The campaign started with a contest in which the studio sought bands willing to travel to the Welcome to 1979 studio in Nashville to record an album live direct to lathe (vinyl). This is actually a very old recording technique which has recently experienced a trendy comeback, including a direct to vinyl live performance by Neil Young and recorded by Jack White on Jimmy Fallon’s The Tonight Show.
Once the bands were selected by the studio, they committed to help promote the Kickstarter campaign (which was set up and run by the studio) to their fan networks, and also to provide merchandise for some of the premiums. The campaign had a fundraising goal of $25,000, which would enable Welcome to 1979 to record the five bands live in the studio, one at a time, and then release five vinyl records. Each band would also get some vinyl records of their recording to take home out of the deal.
An Interesting Crowd Funding Model
I think this is such an interesting model for crowd funding a record. It makes a lot of sense in many ways: the studio is incented to make the campaign successful, because they are paying themselves, and the combined fan groups for both the studio and the artists involved would theoretically make for a wider audience for the campaign. However, there are also a lot of potential pitfalls in this model.
I did some research, and couldn’t find other examples of studios doing crowd funding campaigns on behalf of musicians except for one, Groove Box Studios for Nathan Kalish, but it was a much smaller amount. [Thanks to Ian Anderson at Launch and Release for finding that one for me].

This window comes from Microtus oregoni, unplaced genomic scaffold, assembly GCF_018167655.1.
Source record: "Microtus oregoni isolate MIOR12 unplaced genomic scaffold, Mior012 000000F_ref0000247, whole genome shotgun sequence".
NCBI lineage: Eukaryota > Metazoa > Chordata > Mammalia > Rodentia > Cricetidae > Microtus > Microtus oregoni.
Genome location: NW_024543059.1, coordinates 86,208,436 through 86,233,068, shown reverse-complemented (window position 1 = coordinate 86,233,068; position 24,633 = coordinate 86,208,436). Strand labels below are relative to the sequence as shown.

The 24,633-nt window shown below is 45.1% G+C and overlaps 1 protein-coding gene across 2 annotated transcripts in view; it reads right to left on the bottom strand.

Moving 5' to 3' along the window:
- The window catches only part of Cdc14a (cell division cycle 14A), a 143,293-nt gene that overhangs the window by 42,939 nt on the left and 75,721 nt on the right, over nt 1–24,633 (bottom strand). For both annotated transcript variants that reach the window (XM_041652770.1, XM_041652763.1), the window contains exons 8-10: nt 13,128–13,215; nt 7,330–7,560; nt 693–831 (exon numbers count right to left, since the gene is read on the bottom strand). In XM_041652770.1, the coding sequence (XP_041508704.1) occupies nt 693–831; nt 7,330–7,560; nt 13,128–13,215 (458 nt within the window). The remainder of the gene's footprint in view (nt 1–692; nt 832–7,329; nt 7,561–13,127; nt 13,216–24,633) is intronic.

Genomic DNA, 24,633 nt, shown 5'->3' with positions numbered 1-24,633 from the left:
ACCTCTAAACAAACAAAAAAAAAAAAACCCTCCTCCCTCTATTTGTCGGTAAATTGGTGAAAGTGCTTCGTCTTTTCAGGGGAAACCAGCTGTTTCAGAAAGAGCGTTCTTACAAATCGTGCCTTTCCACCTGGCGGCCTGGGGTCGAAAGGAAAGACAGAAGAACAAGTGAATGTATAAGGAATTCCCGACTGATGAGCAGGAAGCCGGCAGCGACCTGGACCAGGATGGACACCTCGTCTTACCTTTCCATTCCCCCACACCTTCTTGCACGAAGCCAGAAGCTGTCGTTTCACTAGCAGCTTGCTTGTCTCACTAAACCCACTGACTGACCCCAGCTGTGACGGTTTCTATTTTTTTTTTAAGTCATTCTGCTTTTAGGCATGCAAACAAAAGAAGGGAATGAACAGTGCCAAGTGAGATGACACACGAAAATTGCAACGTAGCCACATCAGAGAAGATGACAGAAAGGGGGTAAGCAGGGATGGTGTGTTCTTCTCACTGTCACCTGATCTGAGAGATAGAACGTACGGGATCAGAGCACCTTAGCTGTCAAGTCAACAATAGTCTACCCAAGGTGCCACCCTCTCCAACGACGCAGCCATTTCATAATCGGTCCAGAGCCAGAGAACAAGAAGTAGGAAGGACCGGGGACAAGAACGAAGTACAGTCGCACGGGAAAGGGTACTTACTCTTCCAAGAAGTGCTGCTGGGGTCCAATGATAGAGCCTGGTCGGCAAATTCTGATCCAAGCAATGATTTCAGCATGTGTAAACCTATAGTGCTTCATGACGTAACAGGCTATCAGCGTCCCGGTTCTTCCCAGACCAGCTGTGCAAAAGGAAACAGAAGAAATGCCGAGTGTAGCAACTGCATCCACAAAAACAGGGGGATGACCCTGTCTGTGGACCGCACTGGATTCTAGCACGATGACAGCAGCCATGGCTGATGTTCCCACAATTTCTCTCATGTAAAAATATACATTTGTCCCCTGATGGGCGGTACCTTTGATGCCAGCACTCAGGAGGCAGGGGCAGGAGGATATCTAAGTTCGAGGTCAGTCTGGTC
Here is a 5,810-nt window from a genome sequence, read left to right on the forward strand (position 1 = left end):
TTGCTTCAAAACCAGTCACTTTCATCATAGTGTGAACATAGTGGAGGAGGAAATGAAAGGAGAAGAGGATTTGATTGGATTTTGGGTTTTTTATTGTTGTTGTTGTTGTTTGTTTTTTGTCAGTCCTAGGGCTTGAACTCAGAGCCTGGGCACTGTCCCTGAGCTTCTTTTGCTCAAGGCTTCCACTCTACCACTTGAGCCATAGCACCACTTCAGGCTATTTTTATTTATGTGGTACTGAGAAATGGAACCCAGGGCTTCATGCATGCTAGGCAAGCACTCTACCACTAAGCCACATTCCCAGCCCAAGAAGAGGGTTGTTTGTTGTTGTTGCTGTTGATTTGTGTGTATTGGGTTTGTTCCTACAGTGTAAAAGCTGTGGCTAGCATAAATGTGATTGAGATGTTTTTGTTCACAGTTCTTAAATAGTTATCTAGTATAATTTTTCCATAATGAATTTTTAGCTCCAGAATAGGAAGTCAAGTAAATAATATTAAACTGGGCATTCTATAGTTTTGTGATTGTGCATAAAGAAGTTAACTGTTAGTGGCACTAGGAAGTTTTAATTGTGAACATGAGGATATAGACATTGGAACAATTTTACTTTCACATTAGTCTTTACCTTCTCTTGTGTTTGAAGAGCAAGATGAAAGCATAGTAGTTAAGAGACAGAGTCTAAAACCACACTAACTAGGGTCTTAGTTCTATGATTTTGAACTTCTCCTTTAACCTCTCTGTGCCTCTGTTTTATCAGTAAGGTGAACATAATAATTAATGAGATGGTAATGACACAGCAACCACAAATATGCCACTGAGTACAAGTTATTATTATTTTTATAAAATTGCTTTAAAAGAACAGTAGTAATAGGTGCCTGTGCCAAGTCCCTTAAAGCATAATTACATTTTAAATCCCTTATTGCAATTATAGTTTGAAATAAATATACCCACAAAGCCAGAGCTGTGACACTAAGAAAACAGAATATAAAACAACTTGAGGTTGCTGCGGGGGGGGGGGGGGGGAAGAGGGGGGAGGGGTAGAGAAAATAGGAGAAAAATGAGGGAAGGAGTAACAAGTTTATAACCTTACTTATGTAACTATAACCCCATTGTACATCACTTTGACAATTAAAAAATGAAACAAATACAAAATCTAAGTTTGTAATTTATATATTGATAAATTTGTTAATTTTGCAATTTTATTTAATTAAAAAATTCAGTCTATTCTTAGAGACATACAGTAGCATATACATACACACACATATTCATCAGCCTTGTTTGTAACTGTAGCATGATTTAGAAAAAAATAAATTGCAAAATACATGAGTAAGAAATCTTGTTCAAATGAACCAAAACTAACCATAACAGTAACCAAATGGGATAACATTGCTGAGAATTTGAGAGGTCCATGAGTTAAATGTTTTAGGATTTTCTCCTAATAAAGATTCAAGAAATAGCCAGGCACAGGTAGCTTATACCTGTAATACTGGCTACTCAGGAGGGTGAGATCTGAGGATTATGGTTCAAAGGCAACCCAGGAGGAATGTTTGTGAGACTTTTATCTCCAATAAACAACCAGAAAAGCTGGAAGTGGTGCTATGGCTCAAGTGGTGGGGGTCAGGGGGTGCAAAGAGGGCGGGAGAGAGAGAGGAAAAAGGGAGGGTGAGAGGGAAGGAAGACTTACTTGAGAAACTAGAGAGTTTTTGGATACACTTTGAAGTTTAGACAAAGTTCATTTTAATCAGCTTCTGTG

Let me be clear: no one was ripped off, and I don’t think anything shady went on here. I think everyone just felt disappointed that the project didn’t succeed, and some fan goodwill was expended. Perhaps we can all learn from this.
I think the much bigger takeaways are about the planning and coordination needed to implement a joint Kickstarter between 5 bands and a studio.
In today’s 16 minute Walking The Dog podcast, I talk about three things:
- Consistent online content creation (even in the rain)
- A shoutout to Michael Brandvold and Brian Thompson’s Music Biz Weekly podcast episode 153 on balancing work and life
- The main discussion: How can and why should we move from an online model in the music industry where everything is free (at least when you are starting out as an indie musician) to one where musicians can earn a living making music.